4 Strategies to strengthen your “weak” leg

Dean PohlmanBlogs, From Dean

4 Strategies to strengthen your "weak" leg

Have you ever injured your ankle or knee? Do you (or did you) play a sport that involves swinging, kicking, or fast movements? Congratulations – you probably have one leg that’s stronger than the other one!

This is totally normal. Most of us wouldn’t think twice about having a stronger hand. “Well yeah, I write with my right hand, I throw with my right hand, and I’m right-handed – so my right arm is stronger.” But then you think about having one leg that’s stronger than the other and you’re like, “Oh no! I have to fix this!”

You don’t have to fix it – not completely, at least. You’re going to have a dominant leg, just like you have a dominant arm, and nothing will change that. However, in order to avoid injury, you do need to address it with the right exercise. There are a few easy ways to do this without actually adding more time to your workouts.

And before I tell you what these strategies are, let me tell you that I’ve been dealing with imbalances in my legs since I was 13. It wasn’t until I started paying more attention to slow, controlled movements (like those found in yoga) that I actually started addressing the root cause of my imbalances, and I really started reducing my risk of injury. And now I’m sharing some of my strategies with you here!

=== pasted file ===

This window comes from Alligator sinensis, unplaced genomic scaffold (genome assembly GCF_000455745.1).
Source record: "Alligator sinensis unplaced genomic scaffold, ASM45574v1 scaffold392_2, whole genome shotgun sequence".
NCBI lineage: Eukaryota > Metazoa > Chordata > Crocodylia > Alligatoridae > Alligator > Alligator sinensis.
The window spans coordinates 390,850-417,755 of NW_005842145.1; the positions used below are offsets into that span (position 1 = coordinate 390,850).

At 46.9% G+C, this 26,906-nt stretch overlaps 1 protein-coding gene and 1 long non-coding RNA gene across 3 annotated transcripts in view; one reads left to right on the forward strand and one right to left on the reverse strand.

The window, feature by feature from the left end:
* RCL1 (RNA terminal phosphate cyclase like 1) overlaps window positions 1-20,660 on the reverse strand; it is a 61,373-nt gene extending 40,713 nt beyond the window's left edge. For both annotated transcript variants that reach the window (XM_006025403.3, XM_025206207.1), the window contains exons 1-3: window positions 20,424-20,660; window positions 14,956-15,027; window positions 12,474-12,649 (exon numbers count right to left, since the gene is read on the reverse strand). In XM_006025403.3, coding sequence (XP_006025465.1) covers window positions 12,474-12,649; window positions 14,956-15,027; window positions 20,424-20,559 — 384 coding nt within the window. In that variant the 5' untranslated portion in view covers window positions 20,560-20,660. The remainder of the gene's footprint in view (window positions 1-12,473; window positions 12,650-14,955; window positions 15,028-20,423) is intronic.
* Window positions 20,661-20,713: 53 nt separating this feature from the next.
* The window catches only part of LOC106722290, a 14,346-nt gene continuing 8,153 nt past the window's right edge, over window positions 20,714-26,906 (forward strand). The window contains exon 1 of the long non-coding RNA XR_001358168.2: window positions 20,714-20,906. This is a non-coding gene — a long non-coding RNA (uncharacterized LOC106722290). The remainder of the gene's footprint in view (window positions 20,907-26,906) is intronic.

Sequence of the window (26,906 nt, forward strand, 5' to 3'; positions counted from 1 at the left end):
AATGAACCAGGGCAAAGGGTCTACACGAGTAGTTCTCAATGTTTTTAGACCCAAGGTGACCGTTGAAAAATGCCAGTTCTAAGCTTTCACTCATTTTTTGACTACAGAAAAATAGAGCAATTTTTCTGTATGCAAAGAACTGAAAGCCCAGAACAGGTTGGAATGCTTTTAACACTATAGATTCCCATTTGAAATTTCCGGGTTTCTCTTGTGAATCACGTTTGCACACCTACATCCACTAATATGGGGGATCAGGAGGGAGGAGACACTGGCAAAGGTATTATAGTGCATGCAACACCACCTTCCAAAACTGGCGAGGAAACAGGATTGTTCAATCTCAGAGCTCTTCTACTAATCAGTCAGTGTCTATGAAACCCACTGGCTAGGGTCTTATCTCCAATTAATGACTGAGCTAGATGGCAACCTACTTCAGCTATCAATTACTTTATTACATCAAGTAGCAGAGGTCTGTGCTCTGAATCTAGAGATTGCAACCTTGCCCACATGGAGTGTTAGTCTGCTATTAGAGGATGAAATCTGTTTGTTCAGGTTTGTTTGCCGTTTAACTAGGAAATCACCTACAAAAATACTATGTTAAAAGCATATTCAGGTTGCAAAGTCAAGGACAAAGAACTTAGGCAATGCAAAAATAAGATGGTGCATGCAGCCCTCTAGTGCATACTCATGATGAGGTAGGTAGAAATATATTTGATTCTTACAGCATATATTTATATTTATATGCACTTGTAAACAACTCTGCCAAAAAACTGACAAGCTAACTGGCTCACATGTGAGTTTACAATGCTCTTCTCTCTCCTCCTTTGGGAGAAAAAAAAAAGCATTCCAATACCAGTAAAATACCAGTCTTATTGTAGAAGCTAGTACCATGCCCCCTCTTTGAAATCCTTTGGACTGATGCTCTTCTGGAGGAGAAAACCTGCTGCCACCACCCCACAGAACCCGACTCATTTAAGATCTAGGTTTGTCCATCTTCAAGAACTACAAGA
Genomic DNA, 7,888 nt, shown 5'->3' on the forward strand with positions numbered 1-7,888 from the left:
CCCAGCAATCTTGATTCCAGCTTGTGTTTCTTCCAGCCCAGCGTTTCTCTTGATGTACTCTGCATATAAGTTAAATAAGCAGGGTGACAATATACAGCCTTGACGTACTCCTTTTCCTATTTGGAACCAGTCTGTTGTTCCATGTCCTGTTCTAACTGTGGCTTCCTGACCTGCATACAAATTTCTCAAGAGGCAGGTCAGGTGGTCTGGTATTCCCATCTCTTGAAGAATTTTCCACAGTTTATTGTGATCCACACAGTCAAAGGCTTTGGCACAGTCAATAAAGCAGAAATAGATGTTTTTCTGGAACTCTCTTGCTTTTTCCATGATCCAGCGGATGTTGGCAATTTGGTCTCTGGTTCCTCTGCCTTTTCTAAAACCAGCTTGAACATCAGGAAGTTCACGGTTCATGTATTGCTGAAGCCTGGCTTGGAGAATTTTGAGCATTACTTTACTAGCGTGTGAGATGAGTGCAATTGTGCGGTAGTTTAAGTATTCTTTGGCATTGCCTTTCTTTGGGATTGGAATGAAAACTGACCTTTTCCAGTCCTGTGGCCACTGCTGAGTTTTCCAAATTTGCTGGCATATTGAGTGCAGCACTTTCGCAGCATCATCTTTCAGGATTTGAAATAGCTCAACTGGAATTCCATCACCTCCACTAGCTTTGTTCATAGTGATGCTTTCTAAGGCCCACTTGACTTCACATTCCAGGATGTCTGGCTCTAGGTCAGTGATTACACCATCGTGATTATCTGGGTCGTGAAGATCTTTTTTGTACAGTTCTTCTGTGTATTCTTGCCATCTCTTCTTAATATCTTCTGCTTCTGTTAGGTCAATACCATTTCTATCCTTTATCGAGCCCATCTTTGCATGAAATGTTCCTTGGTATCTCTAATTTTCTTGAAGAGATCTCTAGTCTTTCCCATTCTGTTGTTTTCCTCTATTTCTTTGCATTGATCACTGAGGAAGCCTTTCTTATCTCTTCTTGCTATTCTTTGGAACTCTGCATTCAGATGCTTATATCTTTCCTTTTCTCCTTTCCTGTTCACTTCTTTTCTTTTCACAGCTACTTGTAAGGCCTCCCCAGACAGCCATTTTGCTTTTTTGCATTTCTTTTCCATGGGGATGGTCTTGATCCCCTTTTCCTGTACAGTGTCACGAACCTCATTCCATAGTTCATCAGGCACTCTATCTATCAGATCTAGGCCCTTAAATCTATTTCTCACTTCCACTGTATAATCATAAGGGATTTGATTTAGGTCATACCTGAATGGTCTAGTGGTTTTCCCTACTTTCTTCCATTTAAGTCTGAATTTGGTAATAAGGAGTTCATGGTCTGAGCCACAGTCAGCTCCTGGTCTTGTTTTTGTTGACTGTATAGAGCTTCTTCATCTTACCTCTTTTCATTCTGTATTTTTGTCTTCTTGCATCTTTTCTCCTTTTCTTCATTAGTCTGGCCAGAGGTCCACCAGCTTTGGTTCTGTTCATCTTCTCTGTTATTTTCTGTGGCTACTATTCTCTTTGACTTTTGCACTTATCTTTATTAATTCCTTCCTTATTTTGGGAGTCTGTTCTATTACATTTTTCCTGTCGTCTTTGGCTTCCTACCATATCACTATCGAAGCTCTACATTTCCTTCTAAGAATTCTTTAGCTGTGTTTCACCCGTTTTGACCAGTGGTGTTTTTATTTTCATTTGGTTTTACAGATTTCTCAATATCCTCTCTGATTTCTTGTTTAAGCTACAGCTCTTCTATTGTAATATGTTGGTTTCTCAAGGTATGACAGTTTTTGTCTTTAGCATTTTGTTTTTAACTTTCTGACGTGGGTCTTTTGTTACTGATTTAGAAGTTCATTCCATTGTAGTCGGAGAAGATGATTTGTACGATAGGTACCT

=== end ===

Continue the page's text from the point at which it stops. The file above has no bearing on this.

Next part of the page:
Here they are:

  1. Maintain your full height constantly when walking. This might sound funny, but by maintaining the highest height possible when you walk, you force your lower-body to stay engaged. Many of us tend to subconsciously sink one hip as we walk, which reflects the weakness in that hip. If you are more conscious about your movements, and instead try to press down into your foot to maintain your height while you walk, you strengthen your weak leg.
  2. Watch yourself extremely carefully in a mirror. Your body has probably developed its own specific way of moving through certain exercises, and there’s a good chance you aren’t aware of the subtle differences between what you do and what “perfect” technique is supposed to be. Most people don’t have perfect technique, but by looking at yourself in a mirror as you exercise, you can spot differences between the left and right sides of your body, and make the adjustments necessary to move evenly. Here are some things to look for:
    • Uneven hips – is one hip in front of the other? Does one hip stay higher than the other? Notice the movement not just at end range of motion, but also as you move from starting point to mid-point.
    • Uneven knees – this is directly related to the hips, but does one knee go further forward, or further back? Look at the relationship between the knees and the toes, and compare both legs. Does one knee track over the middle toe, while another tracks more to the outside? These little differences can have a big impact.
    • One foot in front of the other – whichever foot is in front has LESS weight, while the foot behind has MORE weight. This is useful knowledge. If you want to get stronger with your right leg, set your right foot an inch or two behind your left foot. (In a squat, this means taking your normal stance and then dropping the right foot back about two inches.)